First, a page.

Gary Quehl and William Bergquist
In the tenth essay we focused on our continuing role as a parent. Generativity One remains in place throughout our life. In this essay we explore two other ways in which generativity one continues to play an important role: (1) as leader of an organization and (2) as grandparent. We also address the most challenging dimension of generativity one: the death of a child or end of a cherished project.
We Continue to Lead
There are essentially six ways in which senior men and women address the issue of “retirement”; in our framework this involves finding how to engage or disengage from the major projects in our lives. Several books and articles have been written on this topic. Zalman Schachter-Shalomi and Ronald Miller make profound observations about the process of moving from “age-ing” to “sage-ing” (Schachter-Shalomi and Miller, 1997), while Marc Freedman describes the “encore” careers in which mature men and women engage (Freedman, 2008). We commend the inspiration and insights offered by these authors, but we propose there are more options than they identify—and that the decisions being made by mature adults are often much more complex and challenging than the processes they describe. We here briefly identify and analyze each of the six options and connect each to the challenges of shifting Generativity One roles.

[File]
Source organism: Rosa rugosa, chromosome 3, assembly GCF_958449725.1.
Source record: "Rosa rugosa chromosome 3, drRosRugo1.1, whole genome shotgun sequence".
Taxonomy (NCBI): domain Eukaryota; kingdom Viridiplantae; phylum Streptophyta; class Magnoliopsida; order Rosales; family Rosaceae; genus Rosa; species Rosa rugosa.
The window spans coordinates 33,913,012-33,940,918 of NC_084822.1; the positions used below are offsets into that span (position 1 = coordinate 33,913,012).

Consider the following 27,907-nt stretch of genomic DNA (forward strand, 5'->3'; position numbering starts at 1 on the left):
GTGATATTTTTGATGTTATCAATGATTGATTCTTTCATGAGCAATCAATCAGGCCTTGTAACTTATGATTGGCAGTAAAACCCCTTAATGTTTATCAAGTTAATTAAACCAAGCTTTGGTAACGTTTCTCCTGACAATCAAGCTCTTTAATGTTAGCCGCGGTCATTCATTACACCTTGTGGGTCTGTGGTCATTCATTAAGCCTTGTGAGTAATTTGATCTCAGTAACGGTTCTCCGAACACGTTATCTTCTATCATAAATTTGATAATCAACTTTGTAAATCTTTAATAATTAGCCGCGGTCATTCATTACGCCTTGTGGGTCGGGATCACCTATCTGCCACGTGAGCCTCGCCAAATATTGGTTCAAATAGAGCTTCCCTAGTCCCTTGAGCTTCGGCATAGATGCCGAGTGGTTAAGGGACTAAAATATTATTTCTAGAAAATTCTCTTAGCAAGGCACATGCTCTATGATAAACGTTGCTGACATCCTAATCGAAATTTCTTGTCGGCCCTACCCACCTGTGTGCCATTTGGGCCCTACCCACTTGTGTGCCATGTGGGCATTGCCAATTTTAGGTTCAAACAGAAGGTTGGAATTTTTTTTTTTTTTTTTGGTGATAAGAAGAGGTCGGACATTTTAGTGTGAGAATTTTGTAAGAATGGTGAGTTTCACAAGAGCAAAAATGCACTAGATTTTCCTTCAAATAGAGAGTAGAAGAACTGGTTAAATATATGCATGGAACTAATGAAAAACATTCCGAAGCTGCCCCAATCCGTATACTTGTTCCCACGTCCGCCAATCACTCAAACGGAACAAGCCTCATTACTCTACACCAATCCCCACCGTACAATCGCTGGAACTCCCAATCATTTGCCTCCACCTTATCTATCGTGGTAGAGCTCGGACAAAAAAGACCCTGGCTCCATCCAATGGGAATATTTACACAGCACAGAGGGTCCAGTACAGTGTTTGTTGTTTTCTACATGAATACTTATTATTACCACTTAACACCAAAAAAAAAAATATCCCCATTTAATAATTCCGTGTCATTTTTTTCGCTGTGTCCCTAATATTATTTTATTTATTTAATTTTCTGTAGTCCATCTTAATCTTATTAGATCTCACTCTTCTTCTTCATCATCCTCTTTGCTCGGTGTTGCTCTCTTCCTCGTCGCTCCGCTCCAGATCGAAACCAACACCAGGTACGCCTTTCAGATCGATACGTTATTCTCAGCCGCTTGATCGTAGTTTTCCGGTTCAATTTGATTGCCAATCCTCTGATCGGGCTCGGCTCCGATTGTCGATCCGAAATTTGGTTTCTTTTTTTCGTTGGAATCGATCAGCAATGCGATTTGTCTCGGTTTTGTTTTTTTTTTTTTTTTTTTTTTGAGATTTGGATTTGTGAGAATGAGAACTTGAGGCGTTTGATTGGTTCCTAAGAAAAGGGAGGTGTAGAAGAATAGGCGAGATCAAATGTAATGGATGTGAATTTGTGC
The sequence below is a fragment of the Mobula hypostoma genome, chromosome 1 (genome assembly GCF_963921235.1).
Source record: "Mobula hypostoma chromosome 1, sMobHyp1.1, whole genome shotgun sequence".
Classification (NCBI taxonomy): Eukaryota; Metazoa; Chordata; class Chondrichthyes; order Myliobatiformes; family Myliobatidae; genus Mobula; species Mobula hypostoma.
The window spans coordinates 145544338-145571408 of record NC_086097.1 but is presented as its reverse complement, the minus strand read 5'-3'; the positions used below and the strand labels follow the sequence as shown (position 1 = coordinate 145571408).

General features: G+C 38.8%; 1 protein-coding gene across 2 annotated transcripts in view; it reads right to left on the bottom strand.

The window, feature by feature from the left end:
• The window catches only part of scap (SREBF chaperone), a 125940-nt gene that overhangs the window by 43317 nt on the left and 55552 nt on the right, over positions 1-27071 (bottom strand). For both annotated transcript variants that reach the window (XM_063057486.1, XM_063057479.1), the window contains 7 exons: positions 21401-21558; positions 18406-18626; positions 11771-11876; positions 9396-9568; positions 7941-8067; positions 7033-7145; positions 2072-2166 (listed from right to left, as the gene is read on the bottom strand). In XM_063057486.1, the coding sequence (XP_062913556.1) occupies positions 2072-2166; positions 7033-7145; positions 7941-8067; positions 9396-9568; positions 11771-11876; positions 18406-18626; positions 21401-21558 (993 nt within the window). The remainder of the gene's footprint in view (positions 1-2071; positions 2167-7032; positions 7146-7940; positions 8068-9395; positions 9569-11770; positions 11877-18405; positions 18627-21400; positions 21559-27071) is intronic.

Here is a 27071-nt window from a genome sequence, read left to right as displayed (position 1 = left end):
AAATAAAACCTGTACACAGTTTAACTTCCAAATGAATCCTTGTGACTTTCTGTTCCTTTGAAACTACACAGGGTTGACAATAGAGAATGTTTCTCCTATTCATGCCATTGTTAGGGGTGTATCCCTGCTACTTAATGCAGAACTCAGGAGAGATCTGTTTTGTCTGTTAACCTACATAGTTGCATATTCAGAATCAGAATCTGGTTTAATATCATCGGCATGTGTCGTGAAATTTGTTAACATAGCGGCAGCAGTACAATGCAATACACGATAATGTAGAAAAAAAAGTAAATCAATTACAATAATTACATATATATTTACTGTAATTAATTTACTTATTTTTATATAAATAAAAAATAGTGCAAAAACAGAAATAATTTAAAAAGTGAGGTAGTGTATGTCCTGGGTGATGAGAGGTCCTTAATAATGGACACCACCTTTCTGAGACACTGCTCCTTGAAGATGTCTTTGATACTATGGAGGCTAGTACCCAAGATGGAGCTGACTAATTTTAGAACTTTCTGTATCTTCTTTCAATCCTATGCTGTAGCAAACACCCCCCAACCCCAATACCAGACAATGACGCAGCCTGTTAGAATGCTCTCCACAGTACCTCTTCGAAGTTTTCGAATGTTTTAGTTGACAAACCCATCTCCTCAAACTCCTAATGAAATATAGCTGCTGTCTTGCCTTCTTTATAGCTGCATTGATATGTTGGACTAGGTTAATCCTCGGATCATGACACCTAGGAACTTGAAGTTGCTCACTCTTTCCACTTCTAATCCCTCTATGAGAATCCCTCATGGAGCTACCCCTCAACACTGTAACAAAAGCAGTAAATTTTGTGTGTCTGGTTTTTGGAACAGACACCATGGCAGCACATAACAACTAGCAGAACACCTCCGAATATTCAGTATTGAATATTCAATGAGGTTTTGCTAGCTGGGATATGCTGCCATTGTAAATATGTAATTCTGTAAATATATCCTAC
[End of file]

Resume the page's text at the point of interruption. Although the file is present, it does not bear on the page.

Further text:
Option One: Shifting Careers
This is the option being described by Schachter-Shalomi, Ronald Miller, and Marc Freedman. It involves shifting the skills and knowledge that one has acquired during their “working years” to a second career (often moving from a for-profit organization to a not-for-profit organization). This often involves a transition from Generativity One to Generativity Two, Three or Four.Download Article 1K Club